Tuesday, May 13, 2014

Statistical Surreality

Being armed with facts only makes you dangerous if you don't know how to use them.

For example, one might make the assumption that highways are a necessary part of urban life and too, building more highways would relieve congestion, somehow mysteriously clean the area, and reduce commute times.  One might also make the assumption that since Texas is growing in population (or at least has - as a state and DFW as a region) therefore more highways are necessary.

These assumptions are rife within a certain sect of seemingly libertarian minded people that really, really like freedom.  Not yours.  Just theirs.  And the only thing they like more than free-dom is free-things.  Like free highways and lower taxes and low density housing.  How any of these things are paid for when interconnected is beyond me.  I choose the freedom from thought.

So let's unpack some of these misconceptions:

We need more highways because... growth.

The above is highway capacity per capita within city boundaries.  Most of this data tends to cover the metro.  However, the above was measured by me as I keep a growing table of the burden urban centers must bear for the sprawl their governments subsidize.

There is belief that new people will mean more people on the road and thus we'll need more highway capacity.  That is true, of course, if you're only capable of understanding one form of city living: car-dependence.  Portland and Seattle, those fiscal conservatives, have built a third of the highway capacity per capita as Dallas.

Building more highway capacity only serves to increase the amount people drive, as shown below:

The more highways we build, the more people drive.  And the more people drive, the more they ARE the congestion.  Therefore, we're not solving the problem of congestion only exacerbating it.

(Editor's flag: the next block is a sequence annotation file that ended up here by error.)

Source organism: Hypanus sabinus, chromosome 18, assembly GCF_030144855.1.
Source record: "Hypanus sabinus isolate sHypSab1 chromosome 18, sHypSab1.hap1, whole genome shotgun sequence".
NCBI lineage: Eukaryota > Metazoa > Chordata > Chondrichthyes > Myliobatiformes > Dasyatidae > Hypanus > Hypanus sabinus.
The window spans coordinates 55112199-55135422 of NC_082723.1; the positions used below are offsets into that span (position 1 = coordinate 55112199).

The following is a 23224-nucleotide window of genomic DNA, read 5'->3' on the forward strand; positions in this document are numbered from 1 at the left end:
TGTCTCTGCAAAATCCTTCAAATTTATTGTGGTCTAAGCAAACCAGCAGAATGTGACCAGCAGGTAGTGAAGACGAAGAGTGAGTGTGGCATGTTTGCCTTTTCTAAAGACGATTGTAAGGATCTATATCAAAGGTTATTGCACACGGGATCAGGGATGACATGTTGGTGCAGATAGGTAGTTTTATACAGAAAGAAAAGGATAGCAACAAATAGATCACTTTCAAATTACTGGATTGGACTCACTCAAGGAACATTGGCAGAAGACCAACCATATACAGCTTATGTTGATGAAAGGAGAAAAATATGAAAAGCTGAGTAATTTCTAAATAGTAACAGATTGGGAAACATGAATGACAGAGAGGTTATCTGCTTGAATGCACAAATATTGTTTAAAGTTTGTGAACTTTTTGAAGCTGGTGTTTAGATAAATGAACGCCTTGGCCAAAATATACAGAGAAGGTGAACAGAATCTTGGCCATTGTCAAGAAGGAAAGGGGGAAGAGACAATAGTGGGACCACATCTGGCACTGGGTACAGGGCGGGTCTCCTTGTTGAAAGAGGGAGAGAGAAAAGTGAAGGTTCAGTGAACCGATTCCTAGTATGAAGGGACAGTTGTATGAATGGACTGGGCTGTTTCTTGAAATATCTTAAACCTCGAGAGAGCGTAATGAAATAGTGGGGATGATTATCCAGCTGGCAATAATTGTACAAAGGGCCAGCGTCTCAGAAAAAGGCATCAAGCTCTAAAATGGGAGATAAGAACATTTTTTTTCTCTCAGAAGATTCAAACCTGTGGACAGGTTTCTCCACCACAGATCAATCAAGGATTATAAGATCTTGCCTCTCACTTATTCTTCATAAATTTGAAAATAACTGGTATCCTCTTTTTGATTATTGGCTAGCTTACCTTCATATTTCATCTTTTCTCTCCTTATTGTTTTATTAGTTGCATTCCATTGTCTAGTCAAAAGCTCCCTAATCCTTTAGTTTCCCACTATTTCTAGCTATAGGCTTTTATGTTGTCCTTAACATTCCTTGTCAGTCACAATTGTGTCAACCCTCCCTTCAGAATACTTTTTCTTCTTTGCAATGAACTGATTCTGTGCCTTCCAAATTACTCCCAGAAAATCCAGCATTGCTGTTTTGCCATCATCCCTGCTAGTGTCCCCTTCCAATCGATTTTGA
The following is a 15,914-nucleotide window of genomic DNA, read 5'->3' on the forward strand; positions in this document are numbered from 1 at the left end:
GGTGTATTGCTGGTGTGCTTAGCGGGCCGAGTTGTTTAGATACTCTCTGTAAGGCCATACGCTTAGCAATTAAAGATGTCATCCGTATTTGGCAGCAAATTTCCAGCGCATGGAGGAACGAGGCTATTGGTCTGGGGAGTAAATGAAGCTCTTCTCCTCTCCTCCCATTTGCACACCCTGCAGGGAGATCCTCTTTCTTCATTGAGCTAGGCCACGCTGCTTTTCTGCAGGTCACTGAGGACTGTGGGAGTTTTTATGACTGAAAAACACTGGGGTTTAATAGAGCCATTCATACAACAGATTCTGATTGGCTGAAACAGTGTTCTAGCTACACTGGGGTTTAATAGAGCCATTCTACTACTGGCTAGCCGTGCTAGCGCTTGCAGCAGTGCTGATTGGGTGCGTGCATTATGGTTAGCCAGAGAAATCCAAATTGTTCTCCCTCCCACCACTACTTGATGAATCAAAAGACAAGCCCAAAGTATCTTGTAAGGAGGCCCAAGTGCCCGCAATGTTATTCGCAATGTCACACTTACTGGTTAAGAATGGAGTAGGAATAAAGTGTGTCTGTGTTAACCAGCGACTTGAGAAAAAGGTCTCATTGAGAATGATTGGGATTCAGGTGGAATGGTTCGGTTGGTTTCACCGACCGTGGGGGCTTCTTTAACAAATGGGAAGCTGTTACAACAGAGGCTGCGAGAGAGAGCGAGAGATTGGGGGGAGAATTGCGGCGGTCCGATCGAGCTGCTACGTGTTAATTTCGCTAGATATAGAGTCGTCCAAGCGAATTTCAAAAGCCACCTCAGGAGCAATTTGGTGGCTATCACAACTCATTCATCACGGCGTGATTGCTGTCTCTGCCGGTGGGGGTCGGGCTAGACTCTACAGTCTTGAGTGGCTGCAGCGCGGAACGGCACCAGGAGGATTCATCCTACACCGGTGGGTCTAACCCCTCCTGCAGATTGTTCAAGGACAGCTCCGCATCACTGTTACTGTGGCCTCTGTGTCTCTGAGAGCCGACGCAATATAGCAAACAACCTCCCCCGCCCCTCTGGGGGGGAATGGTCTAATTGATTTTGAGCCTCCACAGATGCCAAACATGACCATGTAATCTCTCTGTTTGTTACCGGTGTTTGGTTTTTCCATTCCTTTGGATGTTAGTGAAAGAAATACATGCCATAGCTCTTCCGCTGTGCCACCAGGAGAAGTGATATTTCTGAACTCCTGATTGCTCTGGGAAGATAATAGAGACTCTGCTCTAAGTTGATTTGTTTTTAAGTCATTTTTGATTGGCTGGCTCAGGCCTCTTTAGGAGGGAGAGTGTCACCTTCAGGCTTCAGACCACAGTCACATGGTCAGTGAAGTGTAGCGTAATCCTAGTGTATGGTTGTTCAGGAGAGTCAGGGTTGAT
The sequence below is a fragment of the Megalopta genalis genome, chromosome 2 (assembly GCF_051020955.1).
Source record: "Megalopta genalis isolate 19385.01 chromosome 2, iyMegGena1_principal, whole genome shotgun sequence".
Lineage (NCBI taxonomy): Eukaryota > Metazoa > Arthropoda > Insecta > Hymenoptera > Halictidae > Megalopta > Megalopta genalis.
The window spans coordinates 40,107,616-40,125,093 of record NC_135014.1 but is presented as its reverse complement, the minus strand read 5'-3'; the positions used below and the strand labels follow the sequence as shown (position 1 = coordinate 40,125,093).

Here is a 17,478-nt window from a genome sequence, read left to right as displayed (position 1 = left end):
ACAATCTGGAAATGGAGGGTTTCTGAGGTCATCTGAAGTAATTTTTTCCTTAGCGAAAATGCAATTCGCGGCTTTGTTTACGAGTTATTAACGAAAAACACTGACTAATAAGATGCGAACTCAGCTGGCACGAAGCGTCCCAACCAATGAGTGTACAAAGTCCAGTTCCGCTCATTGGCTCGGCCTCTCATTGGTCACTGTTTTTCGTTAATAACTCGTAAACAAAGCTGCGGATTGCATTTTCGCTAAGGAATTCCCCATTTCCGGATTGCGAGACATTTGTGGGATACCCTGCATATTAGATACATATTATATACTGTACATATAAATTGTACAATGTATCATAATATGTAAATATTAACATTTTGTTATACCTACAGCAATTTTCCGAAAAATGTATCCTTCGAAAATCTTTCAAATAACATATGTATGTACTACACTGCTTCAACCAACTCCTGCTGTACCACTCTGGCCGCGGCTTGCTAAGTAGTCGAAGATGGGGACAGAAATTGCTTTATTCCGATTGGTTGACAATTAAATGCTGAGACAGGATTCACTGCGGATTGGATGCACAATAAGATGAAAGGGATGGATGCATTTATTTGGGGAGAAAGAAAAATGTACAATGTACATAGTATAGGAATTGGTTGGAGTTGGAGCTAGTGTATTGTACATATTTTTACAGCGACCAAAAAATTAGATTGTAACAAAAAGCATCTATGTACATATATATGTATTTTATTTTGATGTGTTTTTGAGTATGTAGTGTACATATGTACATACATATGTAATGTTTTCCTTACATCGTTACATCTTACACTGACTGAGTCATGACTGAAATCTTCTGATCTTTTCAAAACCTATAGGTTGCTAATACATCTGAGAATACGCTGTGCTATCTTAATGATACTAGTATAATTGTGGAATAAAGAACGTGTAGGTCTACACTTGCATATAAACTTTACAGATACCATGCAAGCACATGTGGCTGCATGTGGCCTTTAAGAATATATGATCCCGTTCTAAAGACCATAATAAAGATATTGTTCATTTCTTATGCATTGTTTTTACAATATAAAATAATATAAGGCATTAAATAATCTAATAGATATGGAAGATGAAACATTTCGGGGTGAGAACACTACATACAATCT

We need more highways because...congestion.

The above is an excellent bit of research by Shane Phillips.  The red line shows the increasing number of billions spent each year on highways.  The green line represents the national travel to work time, which has been steady at 25 minutes.  The funny thing is, this is about the typical travel time throughout the history of cities if you're to believe Professor Peter Newman's hour-wide city theory.

The reason for the increased spending on highway capacity, supposedly, is to reduce congestion.  However, the cost of congestion isn't decreasing according to TTI's annual Urban Mobility Study, having increased from $115B to $120B in three years.  In effect, we're spending hundreds of billions each year to marginally reduce the $100 billion or so congestion is costing the country each year, and that policy is not even not successful, but actively making the problem worse.

We're spending hundreds of billions with no discernible positive outcome, but plenty of negative outcomes and externalities.

While we should be focusing on the real waste which is car-dependence, costing the country $2 trillion per year.

Let's see, does population density affect commute times?

Nope, not really.  How about highway capacity?  Does that speed up commutes?

Nope.  Commutes hover around 25-30 minutes.  The longer ones are accompanied by significant increases in median income as well, the outliers being San Jose and NYC.  In other words, people are willing to go above and beyond average commute time for significantly higher pay.

Well, maybe building more highways and all that public money is what we need to jumpstart the economy and increase GDP...

We need more highways because...jobs.

Well, no.  There is no correlation between between vehicle miles traveled and GDP.  And since we know there is direct correlation, er in fact causation, between highway capacity and VMT, we can assume that highway capacity does not affect GDP.  Meanwhile, those urban centers heavy on highway capacity are hemorrhaging jobs: KC, Detroit, Dallas, Atlanta...

Assuming that more highway capacity to address the issue of congestion is also to assume that more highway capacity has no affect on the world around it, which in fact, it has extreme impact.  It's like the scientist who doesn't take into account his own affect on the experiment.  The only thing inner-city highway capacity is proven to do is make people drive more.  That doesn't sound like freedom to me.

The last assumption is the one that is the most annoying to me from the various pseudo-statisticians and economists, that growth lasts forever and carrying capacities don't exist.  Therefore we can extend trend lines in perpetuity.  The reality is there are carrying capacities and Texas is not exempt from this certainty.  There are issues of water, ag production, and the , but also issues of debt.  Sure we're growing now, but who will want to move here when Texas can't afford to maintain all that new shiny highway infrastructure (let alone service the debt) in a low tax political climate?